Sunday, October 09, 2005

Astros accelerate aging of local blogger (updated)

So, I'll admit up front I'm not much of a sports guy. I find most games really stress me out, and stress is not something I'm looking to add to my life. If a local game is important, I like to try and tune-in near the end. If they're winning, great, I like to watch them close it out. If they're losing big, no problem, move on to other activities. And if it's a close, nail-biter game, well, I'll only pound my heart for a short time.

So, with that in mind, I tune into the Astros-Atlanta Game 4 of the playoffs today during the seventh inning, just after two o'clock. The Astros are down 5 to 1. Clearly time to move on to other activities and hope for a good Game 5. But I don't this time. I get this week's stack of Wall Street Journals and plop down in front of the TV, and see if, maybe, the Astros will start to pull it out. Worst case, a couple innings and I'm done.

Uh-huh. Right.

Observation at this point: Wall Street Journal reading slows to a trickle when you alternate between watching pitches and reading single paragraphs, especially when you easily lose track of the last paragraph you read. An afternoon of reading in slo-mo.

Braves get another run in the top of the eighth. Now 6 to 1. Why am I watching this?

Then Berkman gets his Grand Slam in the bottom of the 8th. 6 to 5. Whoa, this got interesting fast. Heart thumping. Relax, for Christ's sake. It's just a baseball game!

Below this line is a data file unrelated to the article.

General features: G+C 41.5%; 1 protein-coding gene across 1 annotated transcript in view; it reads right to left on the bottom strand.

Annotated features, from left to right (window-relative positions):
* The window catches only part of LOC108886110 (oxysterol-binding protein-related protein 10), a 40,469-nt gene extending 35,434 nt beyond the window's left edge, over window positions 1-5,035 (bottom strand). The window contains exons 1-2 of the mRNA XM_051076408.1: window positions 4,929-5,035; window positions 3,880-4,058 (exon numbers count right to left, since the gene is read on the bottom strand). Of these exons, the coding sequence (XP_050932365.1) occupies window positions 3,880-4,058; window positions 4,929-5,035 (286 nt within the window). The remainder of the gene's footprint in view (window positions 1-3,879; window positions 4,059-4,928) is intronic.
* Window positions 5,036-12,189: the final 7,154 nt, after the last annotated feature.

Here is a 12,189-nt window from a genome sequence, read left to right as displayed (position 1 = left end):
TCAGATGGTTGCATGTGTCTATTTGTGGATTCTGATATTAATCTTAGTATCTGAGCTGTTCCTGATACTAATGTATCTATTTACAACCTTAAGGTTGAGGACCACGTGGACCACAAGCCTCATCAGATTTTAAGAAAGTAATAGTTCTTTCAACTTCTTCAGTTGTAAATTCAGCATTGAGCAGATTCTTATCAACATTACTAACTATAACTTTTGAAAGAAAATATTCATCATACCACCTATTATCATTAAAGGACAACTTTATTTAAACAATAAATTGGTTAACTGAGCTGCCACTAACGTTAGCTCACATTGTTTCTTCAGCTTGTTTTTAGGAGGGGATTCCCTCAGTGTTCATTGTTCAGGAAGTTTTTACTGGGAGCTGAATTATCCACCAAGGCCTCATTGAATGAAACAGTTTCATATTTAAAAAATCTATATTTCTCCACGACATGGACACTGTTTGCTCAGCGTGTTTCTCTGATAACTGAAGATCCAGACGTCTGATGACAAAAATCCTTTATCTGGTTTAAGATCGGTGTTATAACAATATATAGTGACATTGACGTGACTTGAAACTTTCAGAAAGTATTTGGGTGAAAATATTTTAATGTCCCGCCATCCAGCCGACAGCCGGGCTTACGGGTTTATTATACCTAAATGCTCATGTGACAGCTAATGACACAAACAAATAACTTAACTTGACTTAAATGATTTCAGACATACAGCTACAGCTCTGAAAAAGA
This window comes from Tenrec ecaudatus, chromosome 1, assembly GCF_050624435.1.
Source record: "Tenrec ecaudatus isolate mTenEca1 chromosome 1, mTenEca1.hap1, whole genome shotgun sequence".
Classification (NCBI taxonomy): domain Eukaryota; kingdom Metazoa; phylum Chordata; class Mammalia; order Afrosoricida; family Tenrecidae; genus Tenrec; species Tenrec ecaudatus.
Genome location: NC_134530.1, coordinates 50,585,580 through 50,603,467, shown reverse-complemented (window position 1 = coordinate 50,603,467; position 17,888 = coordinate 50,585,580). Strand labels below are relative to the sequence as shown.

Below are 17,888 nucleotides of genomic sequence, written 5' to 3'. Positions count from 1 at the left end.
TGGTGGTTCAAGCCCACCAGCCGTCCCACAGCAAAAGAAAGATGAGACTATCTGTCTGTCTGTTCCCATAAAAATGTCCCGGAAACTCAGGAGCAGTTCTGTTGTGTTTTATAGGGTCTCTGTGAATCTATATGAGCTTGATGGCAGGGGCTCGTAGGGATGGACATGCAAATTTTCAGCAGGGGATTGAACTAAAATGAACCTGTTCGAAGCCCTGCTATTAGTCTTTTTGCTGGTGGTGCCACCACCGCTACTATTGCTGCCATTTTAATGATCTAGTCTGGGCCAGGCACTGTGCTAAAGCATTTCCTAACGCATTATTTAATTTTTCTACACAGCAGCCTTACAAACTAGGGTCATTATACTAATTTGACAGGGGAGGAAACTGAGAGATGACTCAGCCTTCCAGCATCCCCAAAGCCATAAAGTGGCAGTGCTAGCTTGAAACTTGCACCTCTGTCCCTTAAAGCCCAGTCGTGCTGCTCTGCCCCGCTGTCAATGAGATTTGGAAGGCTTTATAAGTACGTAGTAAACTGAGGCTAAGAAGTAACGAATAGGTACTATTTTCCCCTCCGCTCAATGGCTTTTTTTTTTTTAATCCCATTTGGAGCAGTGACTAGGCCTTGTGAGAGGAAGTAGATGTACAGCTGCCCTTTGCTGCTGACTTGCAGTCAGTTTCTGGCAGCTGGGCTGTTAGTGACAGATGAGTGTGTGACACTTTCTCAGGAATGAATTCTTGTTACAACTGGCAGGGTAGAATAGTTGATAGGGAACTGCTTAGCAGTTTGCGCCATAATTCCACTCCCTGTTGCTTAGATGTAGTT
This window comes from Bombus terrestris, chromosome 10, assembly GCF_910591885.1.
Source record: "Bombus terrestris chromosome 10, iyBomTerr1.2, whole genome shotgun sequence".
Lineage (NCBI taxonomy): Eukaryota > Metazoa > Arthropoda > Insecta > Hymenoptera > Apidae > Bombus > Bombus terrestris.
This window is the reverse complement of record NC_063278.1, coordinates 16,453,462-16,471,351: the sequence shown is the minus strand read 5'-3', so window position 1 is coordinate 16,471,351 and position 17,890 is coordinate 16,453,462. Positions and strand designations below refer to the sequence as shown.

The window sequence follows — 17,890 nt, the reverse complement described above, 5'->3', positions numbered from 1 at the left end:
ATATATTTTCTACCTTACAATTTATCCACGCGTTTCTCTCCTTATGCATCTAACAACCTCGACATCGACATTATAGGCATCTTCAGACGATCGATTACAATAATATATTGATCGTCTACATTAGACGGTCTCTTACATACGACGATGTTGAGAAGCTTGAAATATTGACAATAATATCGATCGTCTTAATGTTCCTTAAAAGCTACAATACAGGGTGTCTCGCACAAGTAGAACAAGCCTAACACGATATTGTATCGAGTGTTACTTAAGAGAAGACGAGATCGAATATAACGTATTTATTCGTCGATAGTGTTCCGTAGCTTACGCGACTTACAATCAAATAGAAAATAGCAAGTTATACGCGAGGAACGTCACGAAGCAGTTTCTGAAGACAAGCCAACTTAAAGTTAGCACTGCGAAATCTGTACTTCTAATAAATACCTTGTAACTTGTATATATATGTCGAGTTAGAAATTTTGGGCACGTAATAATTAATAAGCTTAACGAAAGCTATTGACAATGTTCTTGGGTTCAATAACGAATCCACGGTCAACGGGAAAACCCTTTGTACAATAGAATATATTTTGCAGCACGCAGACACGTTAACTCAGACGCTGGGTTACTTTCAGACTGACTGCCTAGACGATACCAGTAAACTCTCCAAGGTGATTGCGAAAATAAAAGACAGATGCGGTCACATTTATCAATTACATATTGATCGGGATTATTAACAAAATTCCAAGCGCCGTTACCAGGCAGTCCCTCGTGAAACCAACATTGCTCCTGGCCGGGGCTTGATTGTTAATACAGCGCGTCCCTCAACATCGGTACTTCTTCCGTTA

Bottom of the 9th. Two outs. Not looking good, but at least it'll be over soon. Brad Asmus hits a walk-off homer, literally an inch over the yellow home run line on the wall. Stadium goes wild. 6-6 game. Yea! But also now it's "Oh crap, I wasn't planning on extra innings." Heart continues to pound away, not responding to any conscious directives to the contrary.

OK. No problem. Both teams are digging deep in their bullpens. Pitching is getting shaky. The Astros are on a hitting streak. This should wrap up soon. Time noted near 3pm.

Then both sides firm up their pitching and bats go cold.

I'm trapped. Clearly, I'm their good luck charm, right? They were down 6 to 1 when I started watching, and made an amazing comeback in just two innings. I can't bail on them now. I have to watch no matter how long it takes. It's bad enough I can't relax and stop my heart palpitations - I have to have a damn Cro-Magnon-man superstitious brain!

The Astros pull up their last remaining pitcher in the 16th: Roger Clemens. That's it. The bullpen is deserted. How long can he go when he just pitched on Thursday? Will this thing never end?

They then proceed to surpass the longest postseason game in baseball history: the 1986 Astros loss to the NY Mets in 16 innings.

Finally, at almost 6pm, nearly four hours after I started watching and six hours into the game, Chris Burke hits an incredible walk-off home run in the bottom of the 18th (!) inning ("Two games for the price of one!" - the records will say they won in four games, but it was really five). And suddenly, it's over. The stadium goes wild. They empty the bench and mob him at home plate. The Astros have won and get to move on to play the St. Louis Cardinals for the National League Championship (2004 deja vu, anyone?). Relief. Heart slows down to its normal rate, an untold number of gray hairs later. Hey, but I productively cleared out five backlogged days of the Wall Street Journal, right?

Go 'stros!

(Update: NPR All Things Considered story on the game)


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